Sofia Varna Sofia 1200 – June 22-25 2018

Ride report from Dave Thompson:

It’s actually more properly labeled Silven, as that’s where the ride actually starts and ends; three hours from Sofia.  Varna isn’t the mid-point; it’s the first Control on the first day, about 200 km from Silven … but all that said …
Yes.  This was a good one.  But I usually say that about all of them.
First, overall impressions …
There’s some really pristine countryside but in other areas, it seems that once someone throws some garbage, it’s open season to dump yours there.  Roadside bins are overflowing.  It’s a matter of money.  Still, most of our riding was in areas where the scenery was beautiful with endless sunflowers in the flat areas and roadside wild fruit trees.
There are dogs aplenty.  Mostly they they ignored me but a few ran out.  In general they are small and not a problem.  In a few cases they did get the adrenaline pumping!
There is no, repeat no, real bicycle infrastructure.  There are no shoulders.  However, the drivers are courteous, more so than I have encountered on average in North America.  On the last day, a long flat stretch with zillions of trucks due to the highway being closed, you watched your line but there was never a problem.  Pull-offs are every few hundred metres so you can always (and I did) take a break.
If an adult cyclist is approaching you and you have to take a bet as to whether or not it’s a Randonneur … if you have to put down money … say yes.  I only saw 4 other riders!  There were kids and errand bicycles in the towns, but no cyclists.
On the first day we had hot.  It hit 99F on my Wahoo.  It almost hit that on the last day as well.  On the second we had chilly and windy (in our face, of course) to start.  On the third night the temp dropped to 40F and rain; I was on the edge;  I made it.
The route was a figure 8 this year.  Out to Varna then north for the first overnight.  Back to Sliven for the second overnight.  Into the mountains for the third overnight and then back to Sliven.
The first two days were somewhat tough, mostly due to that headwind in the morning of the second day.  A figure 8 makes it too easy to throw in the towel, which is what happened to 5 riders out of 11.  The third day has a lot of climbing into the mountains, up a gorge late at night, water roaring.  Back down that gorge in the morning, the views were glorious and then we climbed … a 30 km climb, up another gorge.  There was payback from that, of course, with a long, long, descent to the valley followed by the seemingly endless ride north on the flat with all those trucks, back to Sliven.  That last bit was the toughest for me, wanting the ride to be over, grinding along a straight, mostly flat, line.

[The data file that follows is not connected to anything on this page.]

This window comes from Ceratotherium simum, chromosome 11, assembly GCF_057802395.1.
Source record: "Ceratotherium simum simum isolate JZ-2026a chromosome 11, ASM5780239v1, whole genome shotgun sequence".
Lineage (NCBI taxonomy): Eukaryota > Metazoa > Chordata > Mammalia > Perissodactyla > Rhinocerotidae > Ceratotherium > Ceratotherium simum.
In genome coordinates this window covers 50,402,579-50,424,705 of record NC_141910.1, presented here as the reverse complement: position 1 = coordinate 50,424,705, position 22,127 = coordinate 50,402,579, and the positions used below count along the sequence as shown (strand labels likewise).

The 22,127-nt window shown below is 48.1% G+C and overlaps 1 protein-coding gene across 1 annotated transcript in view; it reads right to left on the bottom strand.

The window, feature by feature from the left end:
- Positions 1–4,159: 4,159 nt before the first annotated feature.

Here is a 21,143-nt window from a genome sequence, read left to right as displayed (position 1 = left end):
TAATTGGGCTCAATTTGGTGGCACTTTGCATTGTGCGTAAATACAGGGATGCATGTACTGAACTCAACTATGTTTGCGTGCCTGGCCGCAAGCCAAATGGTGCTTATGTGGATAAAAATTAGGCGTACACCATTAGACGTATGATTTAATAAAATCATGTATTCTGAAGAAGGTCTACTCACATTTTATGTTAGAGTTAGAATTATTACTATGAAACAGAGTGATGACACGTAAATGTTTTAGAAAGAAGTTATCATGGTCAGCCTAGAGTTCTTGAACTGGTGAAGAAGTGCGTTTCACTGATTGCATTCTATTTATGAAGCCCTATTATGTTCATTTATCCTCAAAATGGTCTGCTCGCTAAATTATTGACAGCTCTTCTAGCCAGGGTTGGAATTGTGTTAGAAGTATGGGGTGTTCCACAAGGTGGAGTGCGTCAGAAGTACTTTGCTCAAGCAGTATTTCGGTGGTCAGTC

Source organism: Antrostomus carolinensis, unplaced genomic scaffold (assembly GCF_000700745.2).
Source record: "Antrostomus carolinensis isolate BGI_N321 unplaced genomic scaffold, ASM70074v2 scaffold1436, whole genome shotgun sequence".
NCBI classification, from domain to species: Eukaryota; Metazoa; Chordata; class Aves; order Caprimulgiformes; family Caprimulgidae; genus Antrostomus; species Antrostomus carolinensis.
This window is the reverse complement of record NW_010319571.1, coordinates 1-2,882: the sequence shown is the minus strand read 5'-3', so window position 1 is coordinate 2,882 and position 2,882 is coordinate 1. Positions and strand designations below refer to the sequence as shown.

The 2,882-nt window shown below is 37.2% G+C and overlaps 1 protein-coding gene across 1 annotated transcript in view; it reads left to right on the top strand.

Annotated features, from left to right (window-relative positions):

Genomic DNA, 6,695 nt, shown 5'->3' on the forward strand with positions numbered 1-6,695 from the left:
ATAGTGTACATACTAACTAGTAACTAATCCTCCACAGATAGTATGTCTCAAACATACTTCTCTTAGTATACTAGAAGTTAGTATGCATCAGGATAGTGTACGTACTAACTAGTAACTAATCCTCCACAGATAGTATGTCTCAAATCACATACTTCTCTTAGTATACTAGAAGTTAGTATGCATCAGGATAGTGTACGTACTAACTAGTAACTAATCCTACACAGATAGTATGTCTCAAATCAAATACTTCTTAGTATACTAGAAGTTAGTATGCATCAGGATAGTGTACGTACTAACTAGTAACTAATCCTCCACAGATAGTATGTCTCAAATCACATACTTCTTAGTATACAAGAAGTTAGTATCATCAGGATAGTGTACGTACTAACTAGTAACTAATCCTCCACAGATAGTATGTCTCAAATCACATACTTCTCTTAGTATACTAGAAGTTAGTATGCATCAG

Lazar has run this 15 times now (or 14?).  He changes up the route constantly and this was a hillier instance.  I really enjoyed the ride.  Even that last bit would have been OK had I remembered to bring some music to occupy my mind.  I blew it.
There were 11 riders including Lazar.  Two Russians, one half & half Canadian & American (me), one half & half Bulgarian and American (Georgi), one Japanese and the rest Bulgarian.  For the first part of the ride I was in the front half of the group but then, of course, the DNFs knocked off the back half :).  The Japanese fellow and I traded places throughout the ride; Lazar was the lanterne rouge.
Weather is always a variable, of course.  The Japanese fellow said that it was hotter the last time that he did the ride.  I think that Lazar made this time hillier than most but with those hills (gorges) comes the beauty.  Rolling open countryside isn’t anywhere near as interesting.
It’s a low budget ride.  The accommodations at the start/finish & 2nd overnight at the Omega Bistro are friendly, clean and basic, with great food.  The 1st overnight is what I would call dormitory – three single beds in one room – not shared – private bath as I recall.  The 3rd overnight is rustic; a hostel in the mountains with foam mats on the floor and a shared shower.  The atmosphere more than made up for the rusticity :).  It’s well planned with food stops; coupons for those locations to encourage you to eat there; hosts well prepped to serve good, hearty food.  The route this year went through enough towns that I was never short of food or liquids.
I highly recommend the ride.  Don’t let the almost 50% DNF rate scare you off if you’re considering adding this to your bucket list.  Lazar is even willing to get input from potential riders on the routing.  He’s done it enough that he can cut and paste to please.

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